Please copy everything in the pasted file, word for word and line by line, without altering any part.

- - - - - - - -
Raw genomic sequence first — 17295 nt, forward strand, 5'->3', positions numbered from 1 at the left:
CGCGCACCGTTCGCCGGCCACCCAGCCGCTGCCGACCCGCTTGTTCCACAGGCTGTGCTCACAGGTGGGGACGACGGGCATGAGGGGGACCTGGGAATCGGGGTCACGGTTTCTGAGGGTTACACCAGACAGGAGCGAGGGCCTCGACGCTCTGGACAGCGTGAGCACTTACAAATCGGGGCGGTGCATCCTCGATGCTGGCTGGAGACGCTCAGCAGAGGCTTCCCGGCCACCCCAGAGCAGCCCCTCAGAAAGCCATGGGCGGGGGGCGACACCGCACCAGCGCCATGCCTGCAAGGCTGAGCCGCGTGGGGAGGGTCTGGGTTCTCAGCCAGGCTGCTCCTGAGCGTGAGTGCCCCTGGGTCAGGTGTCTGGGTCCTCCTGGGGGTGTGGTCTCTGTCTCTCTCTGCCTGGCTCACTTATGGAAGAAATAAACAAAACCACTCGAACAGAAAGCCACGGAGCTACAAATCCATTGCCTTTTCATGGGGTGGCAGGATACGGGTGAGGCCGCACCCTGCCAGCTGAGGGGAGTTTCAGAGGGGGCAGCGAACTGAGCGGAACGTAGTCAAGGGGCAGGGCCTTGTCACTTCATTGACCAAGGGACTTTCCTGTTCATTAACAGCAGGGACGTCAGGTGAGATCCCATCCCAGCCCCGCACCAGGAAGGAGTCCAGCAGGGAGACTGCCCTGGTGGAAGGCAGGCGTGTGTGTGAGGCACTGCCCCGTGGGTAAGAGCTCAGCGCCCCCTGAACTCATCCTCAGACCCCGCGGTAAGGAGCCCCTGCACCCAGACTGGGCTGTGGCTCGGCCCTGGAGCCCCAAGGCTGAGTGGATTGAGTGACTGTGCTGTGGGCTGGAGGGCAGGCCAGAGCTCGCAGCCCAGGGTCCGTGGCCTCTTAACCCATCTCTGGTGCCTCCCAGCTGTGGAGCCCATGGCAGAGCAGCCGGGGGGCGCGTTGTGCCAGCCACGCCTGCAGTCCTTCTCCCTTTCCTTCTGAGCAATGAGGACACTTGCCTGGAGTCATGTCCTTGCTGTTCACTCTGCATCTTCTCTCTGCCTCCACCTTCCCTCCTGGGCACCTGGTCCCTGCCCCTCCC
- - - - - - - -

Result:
Raw genomic sequence first — 17295 nt, forward strand, 5'->3', positions numbered from 1 at the left:
CGCGCACCGTTCGCCGGCCACCCAGCCGCTGCCGACCCGCTTGTTCCACAGGCTGTGCTCACAGGTGGGGACGACGGGCATGAGGGGGACCTGGGAATCGGGGTCACGGTTTCTGAGGGTTACACCAGACAGGAGCGAGGGCCTCGACGCTCTGGACAGCGTGAGCACTTACAAATCGGGGCGGTGCATCCTCGATGCTGGCTGGAGACGCTCAGCAGAGGCTTCCCGGCCACCCCAGAGCAGCCCCTCAGAAAGCCATGGGCGGGGGGCGACACCGCACCAGCGCCATGCCTGCAAGGCTGAGCCGCGTGGGGAGGGTCTGGGTTCTCAGCCAGGCTGCTCCTGAGCGTGAGTGCCCCTGGGTCAGGTGTCTGGGTCCTCCTGGGGGTGTGGTCTCTGTCTCTCTCTGCCTGGCTCACTTATGGAAGAAATAAACAAAACCACTCGAACAGAAAGCCACGGAGCTACAAATCCATTGCCTTTTCATGGGGTGGCAGGATACGGGTGAGGCCGCACCCTGCCAGCTGAGGGGAGTTTCAGAGGGGGCAGCGAACTGAGCGGAACGTAGTCAAGGGGCAGGGCCTTGTCACTTCATTGACCAAGGGACTTTCCTGTTCATTAACAGCAGGGACGTCAGGTGAGATCCCATCCCAGCCCCGCACCAGGAAGGAGTCCAGCAGGGAGACTGCCCTGGTGGAAGGCAGGCGTGTGTGTGAGGCACTGCCCCGTGGGTAAGAGCTCAGCGCCCCCTGAACTCATCCTCAGACCCCGCGGTAAGGAGCCCCTGCACCCAGACTGGGCTGTGGCTCGGCCCTGGAGCCCCAAGGCTGAGTGGATTGAGTGACTGTGCTGTGGGCTGGAGGGCAGGCCAGAGCTCGCAGCCCAGGGTCCGTGGCCTCTTAACCCATCTCTGGTGCCTCCCAGCTGTGGAGCCCATGGCAGAGCAGCCGGGGGGCGCGTTGTGCCAGCCACGCCTGCAGTCCTTCTCCCTTTCCTTCTGAGCAATGAGGACACTTGCCTGGAGTCATGTCCTTGCTGTTCACTCTGCATCTTCTCTCTGCCTCCACCTTCCCTCCTGGGCACCTGGTCCCTGCCCCTCCC